A new site-specific installation entitled Life by the Danish-Icelandic artist Olafur Eliasson has brought a literal flood inside the Fondation Beyeler, in the Swiss city of Basel.
For this solo show (now through July 11, 2021), the artist immerses the museum in a border-crossing investigation of our preconceptions of nature and culture. He has allowed an adjacent pond—a feature usually separated from the interior by a large glass wall—into the Renzo Piano-designed museum (with the architect's permission).
Visitors meander on elevated walkways above the organic green-dyed water dotted with pond plants, including water lilies and shellflowers selected by the landscape architect Günther Vogt. At night, a blue light illuminates the space.
For over 25 years, Eliasson’s work has explored perception, movement, embodied experience, and feelings of self. Art, for him, is a crucial means for turning thinking into doing in the world. His diverse works – including sculpture, painting, photography, film, and installations – have been exhibited widely throughout the world and include architectural projects and interventions in civic spaces.
Eliasson’s Life invites viewers to explore future forms of coexistence by considering multiple perspectives in the museum space – human and non-human alike - including plants, microorganisms, the weather...maybe animals. And for those who can not visit in-person, there is a livestream of the exhibition.
Eliasson wrote in a statement about Life:
"In recent years, I have increasingly grown interested in efforts to consider life not from a human-centric perspective but from a broad, biocentric perspective. I’ve found myself turning nouns into verbs – when I go through my exhibition, I try to tree, for instance – in order to become aware of perspectives that go beyond what we humans can properly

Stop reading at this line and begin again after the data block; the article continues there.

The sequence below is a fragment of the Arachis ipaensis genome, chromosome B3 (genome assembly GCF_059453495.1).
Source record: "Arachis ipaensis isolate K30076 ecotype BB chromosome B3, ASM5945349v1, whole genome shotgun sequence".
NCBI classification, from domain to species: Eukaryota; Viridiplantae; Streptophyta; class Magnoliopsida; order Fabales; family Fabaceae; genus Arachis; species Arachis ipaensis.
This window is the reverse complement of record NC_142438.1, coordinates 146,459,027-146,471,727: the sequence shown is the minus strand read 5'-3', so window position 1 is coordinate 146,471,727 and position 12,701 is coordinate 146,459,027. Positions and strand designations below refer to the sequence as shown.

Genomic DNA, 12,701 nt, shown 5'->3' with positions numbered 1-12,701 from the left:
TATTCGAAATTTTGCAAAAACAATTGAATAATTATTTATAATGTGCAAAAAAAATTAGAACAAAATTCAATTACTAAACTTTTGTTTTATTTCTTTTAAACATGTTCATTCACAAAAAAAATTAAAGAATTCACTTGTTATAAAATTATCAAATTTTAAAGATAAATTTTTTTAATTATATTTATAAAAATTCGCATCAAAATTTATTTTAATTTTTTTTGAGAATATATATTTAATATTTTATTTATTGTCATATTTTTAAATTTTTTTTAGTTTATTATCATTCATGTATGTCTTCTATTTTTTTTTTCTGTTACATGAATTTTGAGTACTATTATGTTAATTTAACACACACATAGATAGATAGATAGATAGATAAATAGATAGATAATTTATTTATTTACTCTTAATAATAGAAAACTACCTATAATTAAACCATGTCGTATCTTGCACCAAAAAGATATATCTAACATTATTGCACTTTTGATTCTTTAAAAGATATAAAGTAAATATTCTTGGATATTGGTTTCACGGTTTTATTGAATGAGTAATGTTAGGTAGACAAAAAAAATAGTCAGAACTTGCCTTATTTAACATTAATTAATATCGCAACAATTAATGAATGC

Life for humans, like all mammals, depends on inhaling and exhaling, on oxygen. Following the anthropologists Natasha Myers and Timothy Choy, I’d say that life is also about con-spiring – playing on the origin of the word (‘to breathe with’) as well as the dictionary definition. We conspire with the tree, with others, and with the planet.
When we recognise that our lives are inextricably entangled with our surroundings and with structures and systems that extend far beyond our local context, we learn, I believe, that we are all vulnerable and not fully in control. We act and interact in situations defined by uncertainty and unclear outcomes.
In the words of anthropologist Anna L. Tsing: Precarity once seemed the fate of the less fortunate. Now it seems that all our lives are precarious – even when, for the moment, our pockets are lined.
Life, my artwork, and the Fondation Beyeler are entangled with the surrounding park, the urban landscape, and the planet, and they come to life through everything and everyone that meet up in it.
Together with the museum, I am giving up control over the artwork, so to speak, handing it over to human and non-human visitors, to plants, microorganisms, the weather, the climate – many of these elements that museums usually work very hard to keep out. Instead, we are trying to welcome everyone and everything in.
Life is not bound by a human sense of time; it does not have fixed opening or closing dates. Instead, it slowly started emerging in April and will fade away in July. In this way, the construction and deconstruction of Life become integral parts of the artwork and can be observed by visitors from the park surrounding the Fondation Beyeler."